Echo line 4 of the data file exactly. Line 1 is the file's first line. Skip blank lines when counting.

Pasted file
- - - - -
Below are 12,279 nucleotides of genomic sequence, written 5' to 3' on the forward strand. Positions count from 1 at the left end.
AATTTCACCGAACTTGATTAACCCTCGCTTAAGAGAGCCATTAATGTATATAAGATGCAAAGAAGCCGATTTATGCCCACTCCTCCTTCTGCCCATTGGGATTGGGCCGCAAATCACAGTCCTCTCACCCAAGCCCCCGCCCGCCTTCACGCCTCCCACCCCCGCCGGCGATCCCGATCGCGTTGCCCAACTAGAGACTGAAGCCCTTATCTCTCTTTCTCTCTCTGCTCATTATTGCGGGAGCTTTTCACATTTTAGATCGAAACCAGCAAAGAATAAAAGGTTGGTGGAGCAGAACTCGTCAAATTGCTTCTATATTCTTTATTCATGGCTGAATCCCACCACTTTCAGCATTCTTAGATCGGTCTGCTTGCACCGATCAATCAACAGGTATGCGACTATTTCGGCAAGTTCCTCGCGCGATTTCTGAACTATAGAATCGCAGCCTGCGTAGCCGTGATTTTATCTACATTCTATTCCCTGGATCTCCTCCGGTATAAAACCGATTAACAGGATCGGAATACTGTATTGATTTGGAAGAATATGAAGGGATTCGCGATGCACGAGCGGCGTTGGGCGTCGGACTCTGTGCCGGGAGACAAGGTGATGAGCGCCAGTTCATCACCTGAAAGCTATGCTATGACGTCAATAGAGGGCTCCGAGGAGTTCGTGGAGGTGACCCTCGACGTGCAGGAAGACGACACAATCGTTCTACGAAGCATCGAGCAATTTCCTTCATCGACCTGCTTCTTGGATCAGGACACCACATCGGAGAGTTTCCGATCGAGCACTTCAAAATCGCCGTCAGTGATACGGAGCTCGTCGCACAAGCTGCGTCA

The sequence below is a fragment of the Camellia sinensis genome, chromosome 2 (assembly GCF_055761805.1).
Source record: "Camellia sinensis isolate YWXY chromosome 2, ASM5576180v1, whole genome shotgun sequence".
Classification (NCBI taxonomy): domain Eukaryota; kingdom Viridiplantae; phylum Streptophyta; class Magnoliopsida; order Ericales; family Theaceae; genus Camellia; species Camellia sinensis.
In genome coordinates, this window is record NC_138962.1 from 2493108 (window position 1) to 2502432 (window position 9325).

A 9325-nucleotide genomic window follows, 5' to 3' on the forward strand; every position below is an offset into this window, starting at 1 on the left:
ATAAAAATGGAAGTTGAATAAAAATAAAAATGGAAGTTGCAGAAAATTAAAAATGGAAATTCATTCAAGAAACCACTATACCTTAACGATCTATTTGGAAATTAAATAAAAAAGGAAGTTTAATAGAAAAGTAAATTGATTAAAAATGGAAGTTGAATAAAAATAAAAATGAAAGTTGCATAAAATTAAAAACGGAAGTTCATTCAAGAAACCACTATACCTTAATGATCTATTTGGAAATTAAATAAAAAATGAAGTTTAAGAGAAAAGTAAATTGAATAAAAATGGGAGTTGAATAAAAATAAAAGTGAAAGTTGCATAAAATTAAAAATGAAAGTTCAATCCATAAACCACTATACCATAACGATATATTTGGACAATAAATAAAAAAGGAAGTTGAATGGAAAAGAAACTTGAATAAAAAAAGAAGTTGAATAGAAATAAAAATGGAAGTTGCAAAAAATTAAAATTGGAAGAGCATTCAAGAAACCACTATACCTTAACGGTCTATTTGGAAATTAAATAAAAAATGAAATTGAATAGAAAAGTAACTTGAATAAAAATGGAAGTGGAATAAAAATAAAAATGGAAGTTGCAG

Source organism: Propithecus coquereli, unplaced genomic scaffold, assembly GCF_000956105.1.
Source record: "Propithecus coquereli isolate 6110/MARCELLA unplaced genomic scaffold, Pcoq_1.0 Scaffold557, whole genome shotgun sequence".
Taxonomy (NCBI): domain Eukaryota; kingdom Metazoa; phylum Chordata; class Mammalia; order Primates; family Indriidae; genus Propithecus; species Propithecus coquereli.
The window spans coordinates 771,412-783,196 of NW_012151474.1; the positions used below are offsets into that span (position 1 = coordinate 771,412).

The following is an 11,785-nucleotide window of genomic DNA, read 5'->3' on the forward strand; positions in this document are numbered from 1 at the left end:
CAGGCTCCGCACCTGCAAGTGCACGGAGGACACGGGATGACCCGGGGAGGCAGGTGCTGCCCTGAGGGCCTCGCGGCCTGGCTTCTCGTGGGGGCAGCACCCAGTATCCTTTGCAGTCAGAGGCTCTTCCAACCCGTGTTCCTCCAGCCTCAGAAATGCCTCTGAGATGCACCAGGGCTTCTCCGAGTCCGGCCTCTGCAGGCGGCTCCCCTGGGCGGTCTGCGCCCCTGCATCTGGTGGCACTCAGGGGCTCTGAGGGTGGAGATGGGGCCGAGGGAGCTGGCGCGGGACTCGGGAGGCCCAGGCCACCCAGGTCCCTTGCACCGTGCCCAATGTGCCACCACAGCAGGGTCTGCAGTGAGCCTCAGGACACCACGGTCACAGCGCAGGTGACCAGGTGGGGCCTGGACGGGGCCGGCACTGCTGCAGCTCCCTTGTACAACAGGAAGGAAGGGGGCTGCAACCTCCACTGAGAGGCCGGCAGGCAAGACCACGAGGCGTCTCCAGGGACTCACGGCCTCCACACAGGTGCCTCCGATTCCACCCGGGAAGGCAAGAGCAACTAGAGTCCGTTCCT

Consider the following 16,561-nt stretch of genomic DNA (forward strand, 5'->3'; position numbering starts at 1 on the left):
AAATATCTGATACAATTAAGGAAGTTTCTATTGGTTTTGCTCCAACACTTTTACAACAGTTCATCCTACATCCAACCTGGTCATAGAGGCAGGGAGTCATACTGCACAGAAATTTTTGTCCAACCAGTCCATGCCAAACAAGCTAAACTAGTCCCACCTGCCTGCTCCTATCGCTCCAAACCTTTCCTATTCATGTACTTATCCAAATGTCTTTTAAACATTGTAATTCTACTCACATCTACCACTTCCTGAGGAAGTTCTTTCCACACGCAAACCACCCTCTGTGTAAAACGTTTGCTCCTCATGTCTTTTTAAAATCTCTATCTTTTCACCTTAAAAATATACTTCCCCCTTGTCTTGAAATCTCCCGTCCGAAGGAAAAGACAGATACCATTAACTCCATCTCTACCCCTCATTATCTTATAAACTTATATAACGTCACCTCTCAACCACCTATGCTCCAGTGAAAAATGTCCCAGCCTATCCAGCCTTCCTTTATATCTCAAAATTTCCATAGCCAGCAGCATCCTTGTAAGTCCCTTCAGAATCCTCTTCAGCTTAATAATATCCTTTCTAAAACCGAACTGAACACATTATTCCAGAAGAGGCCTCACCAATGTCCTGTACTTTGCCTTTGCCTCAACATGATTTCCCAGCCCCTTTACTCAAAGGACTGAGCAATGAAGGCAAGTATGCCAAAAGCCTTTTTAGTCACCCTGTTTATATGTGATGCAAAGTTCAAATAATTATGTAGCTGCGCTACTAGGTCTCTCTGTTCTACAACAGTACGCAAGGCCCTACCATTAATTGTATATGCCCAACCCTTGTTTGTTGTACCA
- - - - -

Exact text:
Source record: "Camellia sinensis isolate YWXY chromosome 2, ASM5576180v1, whole genome shotgun sequence".